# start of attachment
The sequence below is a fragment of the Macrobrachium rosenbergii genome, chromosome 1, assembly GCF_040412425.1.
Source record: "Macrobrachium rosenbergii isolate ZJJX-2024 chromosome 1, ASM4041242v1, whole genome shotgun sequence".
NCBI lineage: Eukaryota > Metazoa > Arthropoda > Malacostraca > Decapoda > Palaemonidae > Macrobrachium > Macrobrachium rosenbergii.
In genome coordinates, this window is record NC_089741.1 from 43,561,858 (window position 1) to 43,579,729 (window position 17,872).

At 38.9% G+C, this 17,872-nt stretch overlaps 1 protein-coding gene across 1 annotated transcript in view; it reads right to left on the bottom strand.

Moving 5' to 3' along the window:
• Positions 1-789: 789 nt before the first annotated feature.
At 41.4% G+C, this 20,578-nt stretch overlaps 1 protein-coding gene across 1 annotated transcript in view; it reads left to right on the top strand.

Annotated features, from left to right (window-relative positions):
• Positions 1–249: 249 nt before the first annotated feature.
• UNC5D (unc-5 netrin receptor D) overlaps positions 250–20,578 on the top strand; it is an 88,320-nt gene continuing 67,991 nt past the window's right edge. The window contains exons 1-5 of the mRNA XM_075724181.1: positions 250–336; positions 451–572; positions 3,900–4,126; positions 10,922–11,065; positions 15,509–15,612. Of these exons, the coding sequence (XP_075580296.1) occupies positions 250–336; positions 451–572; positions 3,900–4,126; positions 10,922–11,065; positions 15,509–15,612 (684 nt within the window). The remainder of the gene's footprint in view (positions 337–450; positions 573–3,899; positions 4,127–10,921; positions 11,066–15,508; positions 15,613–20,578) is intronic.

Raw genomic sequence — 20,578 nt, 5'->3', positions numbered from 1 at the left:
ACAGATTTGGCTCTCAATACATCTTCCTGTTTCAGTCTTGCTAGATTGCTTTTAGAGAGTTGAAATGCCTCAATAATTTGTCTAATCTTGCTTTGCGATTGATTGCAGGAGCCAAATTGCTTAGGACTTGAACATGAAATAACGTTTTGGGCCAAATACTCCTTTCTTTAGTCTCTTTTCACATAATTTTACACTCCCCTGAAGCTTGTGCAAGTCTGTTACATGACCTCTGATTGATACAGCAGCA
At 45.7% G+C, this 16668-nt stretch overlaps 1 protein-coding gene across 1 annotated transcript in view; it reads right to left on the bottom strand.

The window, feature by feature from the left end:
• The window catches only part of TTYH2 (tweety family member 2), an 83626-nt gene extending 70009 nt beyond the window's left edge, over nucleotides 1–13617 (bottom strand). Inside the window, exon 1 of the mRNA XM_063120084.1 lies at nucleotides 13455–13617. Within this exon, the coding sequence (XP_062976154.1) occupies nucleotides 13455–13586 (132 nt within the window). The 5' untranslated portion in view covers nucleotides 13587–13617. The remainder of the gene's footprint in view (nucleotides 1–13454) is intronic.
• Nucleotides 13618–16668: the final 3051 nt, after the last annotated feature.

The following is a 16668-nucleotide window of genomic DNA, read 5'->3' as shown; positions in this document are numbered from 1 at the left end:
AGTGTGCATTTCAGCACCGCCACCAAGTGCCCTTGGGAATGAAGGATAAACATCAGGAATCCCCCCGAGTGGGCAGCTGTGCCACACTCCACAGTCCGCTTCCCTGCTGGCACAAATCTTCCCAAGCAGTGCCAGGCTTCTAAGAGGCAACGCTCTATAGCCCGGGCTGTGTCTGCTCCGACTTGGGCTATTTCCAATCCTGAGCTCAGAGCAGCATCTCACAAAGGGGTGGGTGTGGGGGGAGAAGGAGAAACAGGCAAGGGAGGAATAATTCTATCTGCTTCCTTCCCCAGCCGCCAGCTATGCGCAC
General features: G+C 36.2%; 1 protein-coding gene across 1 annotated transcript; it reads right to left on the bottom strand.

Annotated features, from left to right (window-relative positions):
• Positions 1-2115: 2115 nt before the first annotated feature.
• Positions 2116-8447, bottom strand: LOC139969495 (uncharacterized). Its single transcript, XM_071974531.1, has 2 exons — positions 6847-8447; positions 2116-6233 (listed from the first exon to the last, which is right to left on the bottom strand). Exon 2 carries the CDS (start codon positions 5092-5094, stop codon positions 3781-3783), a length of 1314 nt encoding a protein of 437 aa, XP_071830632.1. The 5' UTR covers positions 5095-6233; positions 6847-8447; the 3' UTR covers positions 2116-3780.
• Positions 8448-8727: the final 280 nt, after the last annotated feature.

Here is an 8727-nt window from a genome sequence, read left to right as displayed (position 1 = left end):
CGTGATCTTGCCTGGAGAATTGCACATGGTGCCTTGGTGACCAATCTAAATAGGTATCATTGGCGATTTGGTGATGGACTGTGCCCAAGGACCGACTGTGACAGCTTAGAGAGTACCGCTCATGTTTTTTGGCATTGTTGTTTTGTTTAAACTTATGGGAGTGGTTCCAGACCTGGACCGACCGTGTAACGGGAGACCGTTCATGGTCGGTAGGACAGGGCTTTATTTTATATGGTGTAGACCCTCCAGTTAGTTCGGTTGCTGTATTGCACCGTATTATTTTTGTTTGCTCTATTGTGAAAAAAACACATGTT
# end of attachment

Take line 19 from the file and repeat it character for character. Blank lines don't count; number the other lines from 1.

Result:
AGTGTGCATTTCAGCACCGCCACCAAGTGCCCTTGGGAATGAAGGATAAACATCAGGAATCCCCCCGAGTGGGCAGCTGTGCCACACTCCACAGTCCGCTTCCCTGCTGGCACAAATCTTCCCAAGCAGTGCCAGGCTTCTAAGAGGCAACGCTCTATAGCCCGGGCTGTGTCTGCTCCGACTTGGGCTATTTCCAATCCTGAGCTCAGAGCAGCATCTCACAAAGGGGTGGGTGTGGGGGGAGAAGGAGAAACAGGCAAGGGAGGAATAATTCTATCTGCTTCCTTCCCCAGCCGCCAGCTATGCGCAC